The disposition to ask questions, which is so universal and so strong a characteristic of childhood, is the open door which presents to the mother the readiest and most easy access possible to the mind and heart of her child. The opportunities and facilities thus afforded to her would be the source of the greatest pleasure to herself, and of the greatest benefit to her child, if she understood better how to avail herself of them. I propose, in this chapter, to give some explanations and general directions for the guidance of mothers, of older brothers and sisters, and of teachers—of all persons, in fact, who may, from time to time, have young children under their care or in their society. I have no doubt that some of my rules will strike parents, at first view, as paradoxical and, perhaps, almost absurd; but I hope that on more mature reflection they will be found to be reasonable and just.
The Curiosity of Children not a Fault.
1. The curiosity of children is not a fault, and therefore we must never censure them for asking questions, or lead them to think that we consider the disposition to do so a fault on their part; but, on the other hand, this disposition is to be encouraged as much as possible.
We must remember that a child, when his powers of observation begin to be developed, finds every thing around him full of mystery and wonder. Why some things are hard and some are soft—why some things will roll and some will not—why he is not hurt when he falls on the sofa, and is hurt when he falls on the floor—why a chair will tumble over when he climbs up by the rounds of it, while yet the steps of the stairs remain firm and can be ascended without danger—why one thing is black, and another red, and another green—why water will all go away of itself from his hands or his dress, while mud will not—why he can dig in the ground, but can not dig in a floor—all is a mystery, and the little adventurer is in a continual state of curiosity and wonder, not only to learn the meaning of all these things, but also of desire to extend his observations, and find out more and more of the astonishing phenomena that are exhibited around him. The good feeling of the mother, or of any intelligent friend who is willing to aid him in his efforts, is, of course, invaluable to him as a means of promoting his advancement in knowledge and of developing his powers.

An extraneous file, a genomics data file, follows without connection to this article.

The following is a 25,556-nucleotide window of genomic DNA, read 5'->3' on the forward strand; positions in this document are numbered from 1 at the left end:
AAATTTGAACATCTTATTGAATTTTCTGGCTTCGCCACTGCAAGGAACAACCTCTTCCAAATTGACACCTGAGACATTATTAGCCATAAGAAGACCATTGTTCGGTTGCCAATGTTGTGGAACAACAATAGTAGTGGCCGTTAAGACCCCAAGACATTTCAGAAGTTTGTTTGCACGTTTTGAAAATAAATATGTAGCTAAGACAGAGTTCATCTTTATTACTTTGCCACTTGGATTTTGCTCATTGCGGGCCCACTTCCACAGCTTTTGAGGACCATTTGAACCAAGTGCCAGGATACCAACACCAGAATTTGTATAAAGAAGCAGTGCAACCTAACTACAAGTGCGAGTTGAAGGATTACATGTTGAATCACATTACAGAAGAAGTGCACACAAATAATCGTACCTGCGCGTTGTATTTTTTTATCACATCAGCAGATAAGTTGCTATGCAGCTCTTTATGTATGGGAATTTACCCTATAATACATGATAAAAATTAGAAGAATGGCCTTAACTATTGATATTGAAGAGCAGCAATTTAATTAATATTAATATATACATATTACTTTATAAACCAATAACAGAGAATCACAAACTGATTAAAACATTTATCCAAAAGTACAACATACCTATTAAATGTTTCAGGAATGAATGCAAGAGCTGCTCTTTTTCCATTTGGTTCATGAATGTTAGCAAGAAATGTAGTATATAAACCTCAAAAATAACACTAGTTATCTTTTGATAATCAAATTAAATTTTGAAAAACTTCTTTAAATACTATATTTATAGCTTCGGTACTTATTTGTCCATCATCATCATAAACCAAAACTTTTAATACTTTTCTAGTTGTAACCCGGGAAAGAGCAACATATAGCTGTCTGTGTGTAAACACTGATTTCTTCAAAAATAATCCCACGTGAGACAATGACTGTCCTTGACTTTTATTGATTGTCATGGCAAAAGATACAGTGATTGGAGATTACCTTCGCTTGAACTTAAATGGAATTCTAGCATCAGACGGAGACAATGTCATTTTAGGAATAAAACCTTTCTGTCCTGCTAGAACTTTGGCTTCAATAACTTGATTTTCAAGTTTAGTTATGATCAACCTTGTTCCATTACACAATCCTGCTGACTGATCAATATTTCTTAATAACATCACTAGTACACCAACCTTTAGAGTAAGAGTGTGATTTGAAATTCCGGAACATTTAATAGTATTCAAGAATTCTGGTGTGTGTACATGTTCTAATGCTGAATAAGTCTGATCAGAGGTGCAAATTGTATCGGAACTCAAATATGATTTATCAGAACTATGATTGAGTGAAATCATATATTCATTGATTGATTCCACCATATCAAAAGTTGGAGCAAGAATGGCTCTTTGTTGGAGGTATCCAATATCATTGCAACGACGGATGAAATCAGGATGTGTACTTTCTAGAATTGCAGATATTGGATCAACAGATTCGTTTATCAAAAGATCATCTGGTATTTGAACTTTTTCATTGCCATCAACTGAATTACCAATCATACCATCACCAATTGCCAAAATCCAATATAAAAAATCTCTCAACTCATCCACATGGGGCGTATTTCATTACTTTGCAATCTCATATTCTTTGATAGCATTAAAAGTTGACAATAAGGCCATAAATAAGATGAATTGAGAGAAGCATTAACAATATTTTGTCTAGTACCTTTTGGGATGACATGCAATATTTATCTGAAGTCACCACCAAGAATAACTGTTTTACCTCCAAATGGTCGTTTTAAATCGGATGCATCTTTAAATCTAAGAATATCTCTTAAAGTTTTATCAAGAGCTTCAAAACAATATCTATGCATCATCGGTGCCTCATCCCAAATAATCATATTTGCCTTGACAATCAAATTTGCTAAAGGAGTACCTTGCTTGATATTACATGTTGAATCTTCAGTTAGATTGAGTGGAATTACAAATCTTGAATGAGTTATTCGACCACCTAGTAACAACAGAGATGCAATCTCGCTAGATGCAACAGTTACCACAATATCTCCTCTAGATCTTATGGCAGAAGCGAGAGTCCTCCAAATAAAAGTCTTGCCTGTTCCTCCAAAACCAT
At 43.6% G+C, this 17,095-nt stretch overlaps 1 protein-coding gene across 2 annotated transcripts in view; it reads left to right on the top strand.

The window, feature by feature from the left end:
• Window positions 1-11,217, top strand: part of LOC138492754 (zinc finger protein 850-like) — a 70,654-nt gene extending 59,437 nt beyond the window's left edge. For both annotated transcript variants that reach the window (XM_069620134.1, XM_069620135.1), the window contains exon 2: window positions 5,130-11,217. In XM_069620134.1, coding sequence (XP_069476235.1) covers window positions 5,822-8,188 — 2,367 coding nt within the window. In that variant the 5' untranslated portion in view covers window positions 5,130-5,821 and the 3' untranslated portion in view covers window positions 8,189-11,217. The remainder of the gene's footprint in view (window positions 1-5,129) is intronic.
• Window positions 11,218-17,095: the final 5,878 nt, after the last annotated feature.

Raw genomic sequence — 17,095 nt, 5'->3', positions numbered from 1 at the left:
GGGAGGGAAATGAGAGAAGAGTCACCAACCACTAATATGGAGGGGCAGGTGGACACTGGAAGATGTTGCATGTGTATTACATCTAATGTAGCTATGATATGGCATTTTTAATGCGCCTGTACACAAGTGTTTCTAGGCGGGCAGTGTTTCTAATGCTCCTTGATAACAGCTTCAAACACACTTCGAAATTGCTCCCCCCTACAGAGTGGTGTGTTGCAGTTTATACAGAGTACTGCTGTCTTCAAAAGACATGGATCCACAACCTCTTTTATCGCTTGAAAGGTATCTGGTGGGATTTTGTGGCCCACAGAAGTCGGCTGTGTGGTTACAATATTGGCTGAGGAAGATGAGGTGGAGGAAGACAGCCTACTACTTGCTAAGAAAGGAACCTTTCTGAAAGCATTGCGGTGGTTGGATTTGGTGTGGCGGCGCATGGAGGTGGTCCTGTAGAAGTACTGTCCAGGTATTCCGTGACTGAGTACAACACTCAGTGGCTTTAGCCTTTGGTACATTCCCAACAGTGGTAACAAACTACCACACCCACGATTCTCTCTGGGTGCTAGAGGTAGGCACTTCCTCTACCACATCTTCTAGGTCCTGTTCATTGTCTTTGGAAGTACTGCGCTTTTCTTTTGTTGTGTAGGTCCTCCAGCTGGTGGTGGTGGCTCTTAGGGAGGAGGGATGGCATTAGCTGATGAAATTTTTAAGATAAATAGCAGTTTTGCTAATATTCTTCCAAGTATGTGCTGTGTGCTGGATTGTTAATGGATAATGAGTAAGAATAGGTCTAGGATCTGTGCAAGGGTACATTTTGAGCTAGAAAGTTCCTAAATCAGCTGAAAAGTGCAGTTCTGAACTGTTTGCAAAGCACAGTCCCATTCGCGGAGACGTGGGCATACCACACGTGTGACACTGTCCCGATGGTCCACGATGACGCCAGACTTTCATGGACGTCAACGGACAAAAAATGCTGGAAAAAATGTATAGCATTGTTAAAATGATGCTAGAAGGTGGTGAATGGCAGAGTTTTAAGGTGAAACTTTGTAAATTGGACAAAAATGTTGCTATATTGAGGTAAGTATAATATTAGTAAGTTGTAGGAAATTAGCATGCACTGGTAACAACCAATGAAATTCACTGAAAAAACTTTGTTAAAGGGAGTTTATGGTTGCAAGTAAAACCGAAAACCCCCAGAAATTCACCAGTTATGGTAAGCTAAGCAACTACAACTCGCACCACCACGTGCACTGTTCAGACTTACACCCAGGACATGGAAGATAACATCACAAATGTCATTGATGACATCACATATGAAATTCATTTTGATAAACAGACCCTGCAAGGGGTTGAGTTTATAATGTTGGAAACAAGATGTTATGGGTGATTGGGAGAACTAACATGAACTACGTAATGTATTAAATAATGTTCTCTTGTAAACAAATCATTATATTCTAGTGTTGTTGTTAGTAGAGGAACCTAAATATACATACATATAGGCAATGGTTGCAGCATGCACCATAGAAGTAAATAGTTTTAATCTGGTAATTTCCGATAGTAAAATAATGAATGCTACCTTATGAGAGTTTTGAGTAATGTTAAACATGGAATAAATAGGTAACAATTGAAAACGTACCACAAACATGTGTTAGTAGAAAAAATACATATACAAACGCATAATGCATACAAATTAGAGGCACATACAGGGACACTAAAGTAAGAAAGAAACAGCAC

Remember, therefore, that the disposition of a child to ask questions is not a fault, but only an indication of his increasing mental activity, and of his desire to avail himself of the only means within his reach of advancing his knowledge and of enlarging the scope of his intelligence in respect to the strange and wonderful phenomena constantly observable around him.
Sometimes, perhaps, a Source of Inconvenience.